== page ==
While most people fear death and try to avoid dealing with it or thinking about it, "to the enlightened, the awareness of death gives sweetness to life," the great spiritual writer Anthony de Mello observed. However, achieving this frame of mind can be a long, hard journey. That certainly is the case for Bahman Farmanara, a 55-year-old Iranian filmmaker who has fashioned a compelling drama out of his own encounters with the Grim Reaper.

Banned from making films in Iran for 20 years by the Post-Revolutionary Censor Board, Bahman Farjami, as the director calls himself in the story, decides to do a documentary on burial rituals for Japanese television. For the past five years he has been in a deep depression following the death of his beloved wife. His son tries to cheer him up with the news that he'll soon be a grandfather. His sister chastises her brother for still smoking and eating the wrong foods after two heart attacks.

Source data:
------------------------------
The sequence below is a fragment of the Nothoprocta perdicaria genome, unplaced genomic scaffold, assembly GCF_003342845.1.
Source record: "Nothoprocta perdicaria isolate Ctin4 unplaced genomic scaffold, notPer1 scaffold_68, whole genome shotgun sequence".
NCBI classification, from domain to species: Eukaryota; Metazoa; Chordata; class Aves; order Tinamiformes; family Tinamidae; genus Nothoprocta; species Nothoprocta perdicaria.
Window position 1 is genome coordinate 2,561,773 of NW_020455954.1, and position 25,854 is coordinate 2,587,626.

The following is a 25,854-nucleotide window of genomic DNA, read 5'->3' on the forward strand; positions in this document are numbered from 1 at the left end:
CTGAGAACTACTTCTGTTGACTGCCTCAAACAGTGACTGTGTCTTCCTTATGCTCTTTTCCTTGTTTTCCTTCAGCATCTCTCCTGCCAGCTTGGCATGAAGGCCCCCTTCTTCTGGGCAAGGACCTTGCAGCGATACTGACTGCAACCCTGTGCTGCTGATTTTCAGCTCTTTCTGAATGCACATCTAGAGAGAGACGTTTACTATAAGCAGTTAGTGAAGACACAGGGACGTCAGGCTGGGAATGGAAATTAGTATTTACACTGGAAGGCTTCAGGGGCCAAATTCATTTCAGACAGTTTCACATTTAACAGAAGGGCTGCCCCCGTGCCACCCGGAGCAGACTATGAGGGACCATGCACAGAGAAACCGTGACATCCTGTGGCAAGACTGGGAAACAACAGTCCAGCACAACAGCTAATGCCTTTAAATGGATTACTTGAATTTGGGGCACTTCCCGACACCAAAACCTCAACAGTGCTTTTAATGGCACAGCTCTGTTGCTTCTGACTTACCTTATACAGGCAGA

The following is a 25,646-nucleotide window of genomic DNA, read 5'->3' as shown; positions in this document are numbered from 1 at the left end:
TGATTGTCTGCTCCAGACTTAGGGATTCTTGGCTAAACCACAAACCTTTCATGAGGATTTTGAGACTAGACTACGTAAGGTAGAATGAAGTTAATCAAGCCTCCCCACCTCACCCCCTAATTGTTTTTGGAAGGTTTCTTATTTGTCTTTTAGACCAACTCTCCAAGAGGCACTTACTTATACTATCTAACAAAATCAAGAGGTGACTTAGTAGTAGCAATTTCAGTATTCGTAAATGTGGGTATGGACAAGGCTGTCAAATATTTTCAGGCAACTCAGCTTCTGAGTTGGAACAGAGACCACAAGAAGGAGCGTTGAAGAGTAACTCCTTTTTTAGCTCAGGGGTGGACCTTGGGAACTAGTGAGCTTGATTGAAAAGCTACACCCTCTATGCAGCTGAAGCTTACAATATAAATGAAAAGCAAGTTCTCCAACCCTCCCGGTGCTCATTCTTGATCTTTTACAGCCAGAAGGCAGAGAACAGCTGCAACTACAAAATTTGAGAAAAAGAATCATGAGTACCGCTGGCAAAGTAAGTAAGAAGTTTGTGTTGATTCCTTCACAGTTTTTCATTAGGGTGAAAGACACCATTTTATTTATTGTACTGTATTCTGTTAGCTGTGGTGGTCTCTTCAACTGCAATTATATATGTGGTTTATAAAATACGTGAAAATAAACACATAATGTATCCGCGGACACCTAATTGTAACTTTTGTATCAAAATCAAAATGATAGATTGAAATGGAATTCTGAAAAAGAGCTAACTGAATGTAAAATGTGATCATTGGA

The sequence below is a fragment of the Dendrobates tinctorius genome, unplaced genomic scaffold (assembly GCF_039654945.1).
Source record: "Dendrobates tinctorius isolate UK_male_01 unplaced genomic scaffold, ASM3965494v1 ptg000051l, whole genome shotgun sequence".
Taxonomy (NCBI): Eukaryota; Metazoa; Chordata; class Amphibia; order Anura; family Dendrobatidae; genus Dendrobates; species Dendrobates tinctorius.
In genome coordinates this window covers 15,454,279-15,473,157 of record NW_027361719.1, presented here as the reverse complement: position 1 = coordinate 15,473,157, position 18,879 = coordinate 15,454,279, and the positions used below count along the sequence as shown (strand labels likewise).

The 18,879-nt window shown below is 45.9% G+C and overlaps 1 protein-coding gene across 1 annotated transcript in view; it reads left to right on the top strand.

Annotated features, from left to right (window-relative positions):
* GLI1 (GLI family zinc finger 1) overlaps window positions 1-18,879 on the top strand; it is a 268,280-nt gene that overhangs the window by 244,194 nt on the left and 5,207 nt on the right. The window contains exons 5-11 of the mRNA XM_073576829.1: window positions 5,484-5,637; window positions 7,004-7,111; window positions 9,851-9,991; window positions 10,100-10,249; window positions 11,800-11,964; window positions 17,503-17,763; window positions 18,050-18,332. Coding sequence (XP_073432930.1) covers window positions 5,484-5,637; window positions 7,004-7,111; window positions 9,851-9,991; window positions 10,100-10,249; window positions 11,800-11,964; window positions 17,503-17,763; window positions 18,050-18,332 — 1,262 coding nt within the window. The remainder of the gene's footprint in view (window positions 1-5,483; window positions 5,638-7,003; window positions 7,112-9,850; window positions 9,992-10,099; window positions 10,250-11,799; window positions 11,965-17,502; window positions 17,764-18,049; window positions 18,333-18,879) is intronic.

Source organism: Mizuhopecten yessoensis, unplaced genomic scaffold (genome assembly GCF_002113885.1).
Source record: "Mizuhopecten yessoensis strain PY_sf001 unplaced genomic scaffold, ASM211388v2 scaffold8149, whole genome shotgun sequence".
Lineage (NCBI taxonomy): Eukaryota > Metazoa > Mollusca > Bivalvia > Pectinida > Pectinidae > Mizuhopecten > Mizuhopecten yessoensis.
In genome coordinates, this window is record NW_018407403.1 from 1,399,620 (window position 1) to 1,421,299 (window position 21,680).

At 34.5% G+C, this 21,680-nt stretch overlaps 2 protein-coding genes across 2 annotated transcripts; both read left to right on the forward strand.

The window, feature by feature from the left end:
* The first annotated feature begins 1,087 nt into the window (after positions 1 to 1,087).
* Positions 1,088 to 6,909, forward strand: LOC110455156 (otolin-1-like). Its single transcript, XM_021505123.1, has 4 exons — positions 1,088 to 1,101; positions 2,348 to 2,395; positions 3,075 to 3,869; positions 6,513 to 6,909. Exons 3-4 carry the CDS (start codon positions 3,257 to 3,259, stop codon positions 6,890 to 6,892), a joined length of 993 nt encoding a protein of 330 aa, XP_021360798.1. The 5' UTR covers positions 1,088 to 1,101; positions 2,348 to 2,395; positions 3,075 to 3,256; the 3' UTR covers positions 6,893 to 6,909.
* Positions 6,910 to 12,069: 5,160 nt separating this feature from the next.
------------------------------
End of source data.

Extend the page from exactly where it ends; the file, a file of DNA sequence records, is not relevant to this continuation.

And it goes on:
Farjami is unnerved by an encounter with a woman who just gave birth to a dead baby, by the disappearance of his daughter's husband, and by a trip to the morgue where he learns that a 14-year-old girl has committed suicide. Things get worse when the filmmaker visits his wife's gravesite and discovers that the plot he purchased for himself next to hers has been given to someone else.

All of these experiences are mini-deaths, rehearsals for the great performance at the end of life. Farjami decides that he wants to make all the arrangements for his own funeral. But trying to be in control of the future is a futile effort.

In one of the film's most touching moments, Farjami visits his elderly mother who has Alzheimer's. He laments the injustice of this form of dying before death. Then he briefly rejoices in the smell of the jasmine plants in her home, which brings to mind images of youth, freshness, and energy. This renewing fragrance is contrasted with camphor, an odor associated with death. Pursued relentlessly by the dark cloud of mortality, Farjami ends up briefly being renewed by the sweetness of life in the natural world.

The DVD includes scene selections and the original theatrical trailer.